How bad is San Diego’s pension problem? Not nearly as bad as Chicago’s, a new report from a financial analyst finds.

Chicago owes $11.9 billion to its pension plans — more than five times San Diego — and its pension debt per capita is nearly three times San Diego’s.

The report, from Chicago-based Nuveen Investments, argues that despite all the attention on San Diego’s pension issues, investors should be more wary of plans that face greater debts:

San Diego continues to face political squabbling regarding its pensions, as well as intensive media attention on its defined benefit pension plan — with some city critics recommending bankruptcy to address the issue. But our analysis shows that San Diego’s pension problems pale in comparison to those of Chicago, where pensions have received scant attention from elected officials and the media in recent years; and no one is publicly discussing bankruptcy.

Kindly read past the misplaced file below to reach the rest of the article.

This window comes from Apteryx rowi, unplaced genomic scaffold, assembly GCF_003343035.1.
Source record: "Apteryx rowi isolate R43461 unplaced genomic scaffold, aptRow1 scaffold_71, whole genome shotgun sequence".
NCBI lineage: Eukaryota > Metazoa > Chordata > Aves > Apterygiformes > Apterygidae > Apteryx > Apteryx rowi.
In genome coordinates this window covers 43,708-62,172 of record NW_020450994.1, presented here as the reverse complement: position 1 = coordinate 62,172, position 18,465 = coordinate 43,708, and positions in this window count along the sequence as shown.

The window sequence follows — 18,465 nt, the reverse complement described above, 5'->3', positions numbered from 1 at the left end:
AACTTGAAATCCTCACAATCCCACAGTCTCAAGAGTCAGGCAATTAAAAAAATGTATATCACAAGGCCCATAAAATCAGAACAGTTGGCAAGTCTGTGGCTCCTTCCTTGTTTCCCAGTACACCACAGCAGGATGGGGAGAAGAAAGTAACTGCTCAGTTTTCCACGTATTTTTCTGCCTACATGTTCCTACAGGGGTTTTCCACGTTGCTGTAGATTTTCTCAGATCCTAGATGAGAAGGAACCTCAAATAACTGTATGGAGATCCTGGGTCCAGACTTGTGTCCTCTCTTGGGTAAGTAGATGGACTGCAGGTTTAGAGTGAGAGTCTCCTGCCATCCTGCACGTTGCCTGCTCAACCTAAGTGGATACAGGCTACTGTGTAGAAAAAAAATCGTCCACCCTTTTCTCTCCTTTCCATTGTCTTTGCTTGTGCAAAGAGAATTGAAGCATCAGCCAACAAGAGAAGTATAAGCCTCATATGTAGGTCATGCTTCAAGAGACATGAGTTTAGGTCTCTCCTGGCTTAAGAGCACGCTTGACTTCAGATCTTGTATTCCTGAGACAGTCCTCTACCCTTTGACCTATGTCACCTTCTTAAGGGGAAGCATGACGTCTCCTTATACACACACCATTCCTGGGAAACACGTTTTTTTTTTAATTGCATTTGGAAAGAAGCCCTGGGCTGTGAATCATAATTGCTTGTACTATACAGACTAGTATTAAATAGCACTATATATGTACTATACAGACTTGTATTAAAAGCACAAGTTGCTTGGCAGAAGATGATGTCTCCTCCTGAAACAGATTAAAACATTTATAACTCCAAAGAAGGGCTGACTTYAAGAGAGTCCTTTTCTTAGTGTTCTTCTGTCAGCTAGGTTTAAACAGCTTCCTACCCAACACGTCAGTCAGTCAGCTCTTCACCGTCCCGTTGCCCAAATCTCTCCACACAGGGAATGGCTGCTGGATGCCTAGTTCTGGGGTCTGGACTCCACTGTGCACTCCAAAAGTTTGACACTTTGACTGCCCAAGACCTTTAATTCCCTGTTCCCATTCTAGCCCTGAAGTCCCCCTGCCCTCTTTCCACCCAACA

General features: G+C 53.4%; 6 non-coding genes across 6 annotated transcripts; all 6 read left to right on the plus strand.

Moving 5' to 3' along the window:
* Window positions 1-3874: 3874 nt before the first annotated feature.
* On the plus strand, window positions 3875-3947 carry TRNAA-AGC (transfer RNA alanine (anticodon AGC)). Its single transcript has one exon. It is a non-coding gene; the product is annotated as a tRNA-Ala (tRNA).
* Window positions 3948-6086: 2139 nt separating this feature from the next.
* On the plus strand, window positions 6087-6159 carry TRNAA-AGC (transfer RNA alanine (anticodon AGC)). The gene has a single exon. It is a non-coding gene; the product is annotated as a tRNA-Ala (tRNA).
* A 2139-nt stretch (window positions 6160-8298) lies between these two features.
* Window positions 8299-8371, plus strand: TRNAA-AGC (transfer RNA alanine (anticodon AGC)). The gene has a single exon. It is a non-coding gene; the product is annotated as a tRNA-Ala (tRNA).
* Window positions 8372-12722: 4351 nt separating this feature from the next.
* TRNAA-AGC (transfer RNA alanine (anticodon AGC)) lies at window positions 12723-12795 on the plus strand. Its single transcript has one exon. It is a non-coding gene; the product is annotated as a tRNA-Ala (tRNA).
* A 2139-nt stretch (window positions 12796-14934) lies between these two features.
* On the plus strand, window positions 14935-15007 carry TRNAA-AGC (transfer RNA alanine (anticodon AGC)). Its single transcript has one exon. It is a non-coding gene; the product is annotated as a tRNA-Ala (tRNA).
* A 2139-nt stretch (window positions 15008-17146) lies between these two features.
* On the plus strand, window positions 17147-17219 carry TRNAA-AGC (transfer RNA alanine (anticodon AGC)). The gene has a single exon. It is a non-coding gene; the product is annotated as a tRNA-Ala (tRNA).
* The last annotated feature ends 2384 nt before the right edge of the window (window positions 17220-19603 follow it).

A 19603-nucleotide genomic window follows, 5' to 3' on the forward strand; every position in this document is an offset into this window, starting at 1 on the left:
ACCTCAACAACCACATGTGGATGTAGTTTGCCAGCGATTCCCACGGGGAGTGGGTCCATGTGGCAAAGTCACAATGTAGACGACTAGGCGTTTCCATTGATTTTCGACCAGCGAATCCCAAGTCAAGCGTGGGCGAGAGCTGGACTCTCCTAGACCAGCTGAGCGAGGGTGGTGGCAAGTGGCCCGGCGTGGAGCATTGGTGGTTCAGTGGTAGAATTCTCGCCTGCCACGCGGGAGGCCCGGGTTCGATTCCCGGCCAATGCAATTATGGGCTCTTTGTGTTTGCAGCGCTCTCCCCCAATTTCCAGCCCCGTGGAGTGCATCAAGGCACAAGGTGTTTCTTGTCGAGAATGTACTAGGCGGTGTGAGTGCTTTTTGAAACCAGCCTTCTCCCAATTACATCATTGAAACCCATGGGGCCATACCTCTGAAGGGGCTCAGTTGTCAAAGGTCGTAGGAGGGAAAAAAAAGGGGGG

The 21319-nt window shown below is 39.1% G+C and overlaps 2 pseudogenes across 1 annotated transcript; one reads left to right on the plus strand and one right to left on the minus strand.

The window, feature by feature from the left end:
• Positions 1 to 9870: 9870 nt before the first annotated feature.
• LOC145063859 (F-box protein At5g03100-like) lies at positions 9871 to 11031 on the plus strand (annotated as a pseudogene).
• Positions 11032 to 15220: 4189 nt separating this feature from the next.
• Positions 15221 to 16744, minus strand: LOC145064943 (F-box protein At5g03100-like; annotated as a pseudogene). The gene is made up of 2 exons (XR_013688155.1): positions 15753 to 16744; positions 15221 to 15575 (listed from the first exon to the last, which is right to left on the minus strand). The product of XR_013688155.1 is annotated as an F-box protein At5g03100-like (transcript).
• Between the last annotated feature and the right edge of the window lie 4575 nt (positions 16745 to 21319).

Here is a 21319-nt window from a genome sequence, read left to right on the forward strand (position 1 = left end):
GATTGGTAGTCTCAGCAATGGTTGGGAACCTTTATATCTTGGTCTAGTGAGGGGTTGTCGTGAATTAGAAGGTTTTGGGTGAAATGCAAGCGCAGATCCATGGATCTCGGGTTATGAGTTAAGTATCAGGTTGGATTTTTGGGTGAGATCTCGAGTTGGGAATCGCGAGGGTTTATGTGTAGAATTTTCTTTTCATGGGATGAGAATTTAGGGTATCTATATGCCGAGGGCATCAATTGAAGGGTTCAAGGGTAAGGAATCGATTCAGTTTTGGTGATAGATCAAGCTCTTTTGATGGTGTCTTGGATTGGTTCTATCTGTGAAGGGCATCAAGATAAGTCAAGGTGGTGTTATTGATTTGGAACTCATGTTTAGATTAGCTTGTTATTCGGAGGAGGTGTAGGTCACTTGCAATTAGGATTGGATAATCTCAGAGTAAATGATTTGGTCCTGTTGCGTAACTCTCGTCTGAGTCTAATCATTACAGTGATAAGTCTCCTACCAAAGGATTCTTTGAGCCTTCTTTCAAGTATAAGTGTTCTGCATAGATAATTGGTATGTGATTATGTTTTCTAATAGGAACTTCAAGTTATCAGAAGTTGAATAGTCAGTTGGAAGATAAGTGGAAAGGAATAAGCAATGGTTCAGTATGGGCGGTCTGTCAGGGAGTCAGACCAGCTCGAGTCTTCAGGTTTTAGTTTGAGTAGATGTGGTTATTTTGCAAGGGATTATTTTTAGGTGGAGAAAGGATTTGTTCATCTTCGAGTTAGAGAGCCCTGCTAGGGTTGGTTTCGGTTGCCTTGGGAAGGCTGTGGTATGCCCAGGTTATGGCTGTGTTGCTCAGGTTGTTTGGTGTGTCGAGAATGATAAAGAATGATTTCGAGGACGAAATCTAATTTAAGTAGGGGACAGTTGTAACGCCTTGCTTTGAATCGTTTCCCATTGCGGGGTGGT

Further, the report states San Diego is funding nearly all of its annual pension payments, while Chicago isn’t coming close. Full funding of Chicago’s pension plan would consume 40 percent of the city’s $2.6 billion day-to-day operating budget. San Diego’s payments require 16 percent of its $1 billion budget.

The report also is critical of credit rating agencies for saying local governments have healthy reserves but ignore their pension underfunding. It uses a rating agency’s report on Cook County, Ill. as an example.

The report is an interesting take on a priorities and perspective in both cities. San Diego has faced a national media onslaught for more than five years about its pension dilemmas, resulting in significant attention and hand-wringing over the debts. Chicago, clearly, hasn’t and the lack of attention shows.

Correction: This piece has been corrected to reflect that the report criticized credit rating agencies’ opinion of Cook County, Ill. not Chicago. We regret the error.

Please contact Liam Dillon directly at or 619.550.5663 and follow him on Twitter:

Liam Dillon was formerly a senior reporter and assistant editor for Voice of San Diego. He led VOSD’s investigations and wrote about how regular people...

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